Quiet Desert Storm

Toby Keith has a strong rich voice, but he lets it sit easily—so easily that it's easy to overlook what a good singer he is. In this he reminds me of Cary Grant, who excelled at light comedy and therefore never pulled off the sort of bravura performance that would garner him an Oscar.

The ease of Toby's singing doesn't make his music low-impact so much as it makes his impact low-profile; there are no giant crater walls announcing "Toby Keith struck here." Which makes his recent bellicose single [insert name of recent bellicose single . . . (sigh) all right, it's "Courtesy of the Red, White and Blue"] atypical. So how about if we ignore it, OK? It's track one on his current album, Unleashed. The next single, "Who's Your Daddy," is track two; summertime and the singin' is back to easy. And the woman is knocking on Toby's door because all the college boys have left for holiday, leaving the field clear for full-time man Toby. This song could be about his being merely the consolation prize, a substitute for the good stuff that's gone. But the way he sings it—the ease of his voice, the confidence—he's bragging. He's here and she needs him, and presumably the college boys know nothing anyway, or they'd have hung around.

Track three, "It's Good to Go to Mexico," is set in the chill of an Oklahoma November, and Toby is inviting a lady to come with him to Mexico, so the charms of Mexico are something of an advertisement for his charms. "It'll be just you and me and moonlight dancing on the sea/To Spanish guitar melody of a mariachi band." Wait, Toby, it's not just you and she, it's you and she and the guitar player and the horn players and the drummer. (Romantic movie scene I'd like to see: The woman and the man are on a wild stretch of beach, the sunset coloring the air around them, strings swelling in the background. "We're alone now," the man bends to kiss her, she stops him with her hand and says, "Wait! Who's that?" "Who's what?" "Well, if we're all alone, who the hell is playing the violin?") But Toby's still up in Oklahoma, importuning her to get off the phone, put on her shorts and sandals, and fly south with him. (Maybe with modern communications and all, she could take the phone with her and still conduct business between guitar licks. Hadn't thought of that, had you Toby?) And on the next track he has her turn off the news so the two of them can get to smoochin'; so those are three songs in succession where you tune out or hang up on the outside world, or clear the area of college boys—anything to stanch the information flow.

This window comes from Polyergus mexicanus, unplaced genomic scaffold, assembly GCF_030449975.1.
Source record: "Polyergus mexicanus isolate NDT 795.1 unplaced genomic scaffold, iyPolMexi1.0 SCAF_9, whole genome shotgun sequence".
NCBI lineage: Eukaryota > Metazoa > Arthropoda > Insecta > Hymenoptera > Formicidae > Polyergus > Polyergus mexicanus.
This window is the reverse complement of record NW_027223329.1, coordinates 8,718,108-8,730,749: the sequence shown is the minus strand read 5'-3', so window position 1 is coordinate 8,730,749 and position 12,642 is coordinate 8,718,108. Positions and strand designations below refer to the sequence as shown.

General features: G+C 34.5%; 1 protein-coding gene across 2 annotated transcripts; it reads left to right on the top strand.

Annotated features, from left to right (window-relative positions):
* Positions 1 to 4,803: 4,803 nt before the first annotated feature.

A bellicose in your sugar, it's the American way.
photo: Courtesy Dreamworks Records Nashville
A bellicose in your sugar, it's the American way.

All right, next song, track five . . . Wait, I suppose we have to go back to that bellicose track one; since if there's a giant pink bellicose in the living room, you can't just pretend it isn't there. You've probably heard about it anyway, unless you live in a cave in Afghanistan or somewhere. It's Toby's heartfelt response to 9-11, his tribute to the flag, to fighting for freedom, to slaughtering people. Actually, the famous line, "We'll put a boot in your ass/It's the American way," is pretty mild, all things considered (though I read an unhappy teen girl in one country music chat room lamenting that, because of the dirty word, her parents wouldn't let her listen to the record). What piss me off are the lyrics "Man, we lit up your world/Like the Fourth of July" and "It'll feel like the whole wide world is rainin' down on you," with no thought to the identity of the "you," of the people our rain is actually choppin' down, which in this war is damn problematic. But of course, I myself might threaten to knock people down, for instance when someone cuts in line at the supermarket. And conversely I can listen with equanimity to Johnny Cash singing "I shot a man in Reno, just to watch him die." No, not with equanimity—the line scared the shit out of me when I first heard it, sounding like bullyboy wiseass toughness that I've always wanted to avoid all contact with, except when it thrills me in music or when I feel like embodying it myself, when someone cuts in front of me. But whereas I think bullyboy toughness deserves expression in song, I don't like it packaged as patriotism and turned into public policy. I'm glad Toby and his ilk respond to the world when it comes crashing in on them; I just get irritated by the moral laziness, by the fact that his response is to turn off his mind and start blasting.

But then there's the music, which is extraordinarily pretty; as the song winds down, the bell chimes for liberty, and the sound is sweet. This album puts a glaze of sugar on everything, the way the guitars ring out. Samples from my written notes: "Nice bells." "Good riffs." "Really sounds nice." "Consistently pretty." "Again, here's a pretty one." "Weeping steel, but pretty nonetheless." Fits well with the ease of his singing—and manages to disconcert me, since everything feels so damn comfy, despite the social insecurity that underlies his lyrics. The best song is "That's Not How It Is," which in a more open world would get play on the urban AC stations (what used to be called "Quiet Storm"), since in its sweetness and quietness, it nonetheless contains disturbance, sorrow: "I used to steal your breath away with just one little kiss/Me and you were so in love back then, but that's not how it is." And the easy singing and gentle jazz-blues lines really do sound like latent power, leashed-in and desperate. The main defect of this LP, actually, is too few strong melodies like this one (about four). Nonetheless, there is care and artistry throughout. I guess my real sadness is that the smarts of his small ideas don't make their way into his bigger ideas. Really, political songs should be smart. But that's not how it is.

 
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